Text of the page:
So many years after the despicable sexual assaults he committed at Ryland, Darren Tinzler is still targeting women. As Greer and Zee consider that some men simply can’t be shamed out of their seemingly unassailable power, they feel quietly hopeless for a moment, stewing in their own anger and sense of futility.
Greer tells Zee that she wants to start a foundation of her own to help combat exactly this kind of cruelty and injustice. It would be different than Loci, Greer assures Zee, and even offers Zee the chance to come on board and help out. Greer thinks about Darren Tinzler, and how his horrible treatment of women makes her want to do “everything possible” to change the way it feels to be a woman. She notes that feeling “capable and safe and free” is all Faith had ever wanted for women.
Even at the heights of their respective careers, Greer and Zee understand that they still must reckon with the injustices perpetrated by a sleazy, cruel man. It would be easy for them to despair, but instead, both women seem to want to throw themselves even more fully into action and activism.
Greer thinks of Faith often. Greer frequently thinks that she has seen Faith on the street, but it is never her. Greer imagines reuniting with Faith, like a lost person in SoulFinder—although in Cory’s game, a player must actually go looking for the person they have lost.
The motif of lost and found things recurs in this passage, as Greer considers what it means to have “lost” someone who is still physically present in the world.
Faith is now close to eighty and still works at the foundation, though three years earlier, Emmett died of a heart attack while having sex with a young woman. In his will, he stipulated that the foundation should continue, but after ShraderCapital cut Loci’s budget dramatically, Loci became a shadow of its former self. Faith Frank remained in charge, however, and kept things running. Nothing ever emerged about the mentorship program, and Faith continued to dedicate herself to Loci, though in recent years, misogyny has “stormed the world in an all-out, undisguised raid.”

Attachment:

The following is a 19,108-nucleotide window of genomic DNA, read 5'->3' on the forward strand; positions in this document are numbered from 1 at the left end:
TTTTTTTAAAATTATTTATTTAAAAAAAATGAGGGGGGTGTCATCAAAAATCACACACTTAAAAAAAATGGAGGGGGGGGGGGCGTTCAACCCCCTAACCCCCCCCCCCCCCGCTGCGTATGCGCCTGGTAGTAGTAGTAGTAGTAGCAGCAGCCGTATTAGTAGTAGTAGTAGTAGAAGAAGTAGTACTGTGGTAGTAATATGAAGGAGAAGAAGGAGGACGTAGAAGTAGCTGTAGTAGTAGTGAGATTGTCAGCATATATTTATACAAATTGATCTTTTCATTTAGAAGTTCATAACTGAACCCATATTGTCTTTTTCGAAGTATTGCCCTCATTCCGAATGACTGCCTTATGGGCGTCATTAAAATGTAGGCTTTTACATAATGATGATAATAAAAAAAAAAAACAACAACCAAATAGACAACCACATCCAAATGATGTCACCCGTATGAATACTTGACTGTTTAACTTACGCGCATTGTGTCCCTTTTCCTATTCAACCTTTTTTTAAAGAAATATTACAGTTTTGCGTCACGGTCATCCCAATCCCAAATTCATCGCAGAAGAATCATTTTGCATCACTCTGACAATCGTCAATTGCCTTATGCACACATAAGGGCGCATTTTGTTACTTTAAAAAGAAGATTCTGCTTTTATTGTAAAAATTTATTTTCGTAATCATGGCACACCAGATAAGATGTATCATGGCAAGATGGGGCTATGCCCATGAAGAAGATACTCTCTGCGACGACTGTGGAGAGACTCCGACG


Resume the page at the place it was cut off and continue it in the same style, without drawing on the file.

Faith, nearing the end of her life and career, seems to be aware that her message is needed now more than ever, and that her unique social capital allows her to continue to be a voice for women even after all the compromises, sacrifices, and poor choices she has made over the course of her career.
Greer often wishes she could get in touch with Faith and send her the latest updates from her life. She wishes that she could tell Faith know about her marriage with Cory, Zee’s marriage with Noelle, Emilia’s birth, and Greer’s own exhaustion in the face of success. Greer wonders if Faith knows anything about Greer’s book and if Faith has read it. More than anything, Greer wishes she could thank Faith for all that she taught her—and thank her especially for calling her out on that last day at Loci, making it necessary for her to finally reveal the truth to Zee and begin to make amends with her.
Though things ended badly between Greer and Faith, there is still a part of Greer that deeply admires Faith—even after the realization that her hero was just an ordinary, flawed woman. Greer realizes that even the complicated or upsetting moments with Faith were ultimately in service of goodness and advancement. Greer’s ability to now be grateful for the way Faith called her out shows that Greer has matured considerably and is able to see her past mistakes more clearly.
Thinking about how she has, effectively, “replaced” Faith Frank, Greer begins to wonder who will replace her one day. She thinks of Kay, her daughter’s babysitter, and how curious and promising Kay is. She occasionally sees Kay staring at her and considering the furniture and objects in the house as if they hold some clue to Greer’s success that Kay might be able to imitate or possess.
Greer understands that the mentor-mentee relationship she had with Faith is destined to repeat itself—just as she idolized Faith as a girl, there is already someone who idolizes Greer in that same way.
Greer thinks about how at Loci, all of the conversations had been about power—as if it could be created, held, and maintained. Greer reflects on how she has come to learn that this is not so, but one can never know this when just starting out. Greer imagines Cory, back in his mother’s house in the wake of Alby’s death, sitting on the edge of his brother’s bed playing with Slowy. As Greer considers how power slips away over time, she wonders whether Slowy the turtle will outlive them all.
By wondering if Slowy will outlive them all, Greer highlights that in the face of constantly shifting power dynamics and politics, the only thing that is truly constant in life is grief and loss. This implies that even as Greer rises to fame, she will always feel a deep sense of loss for Faith. However, just as Cory used his grief over Alby’s death for good (by creating SoulFinder), as can Greer.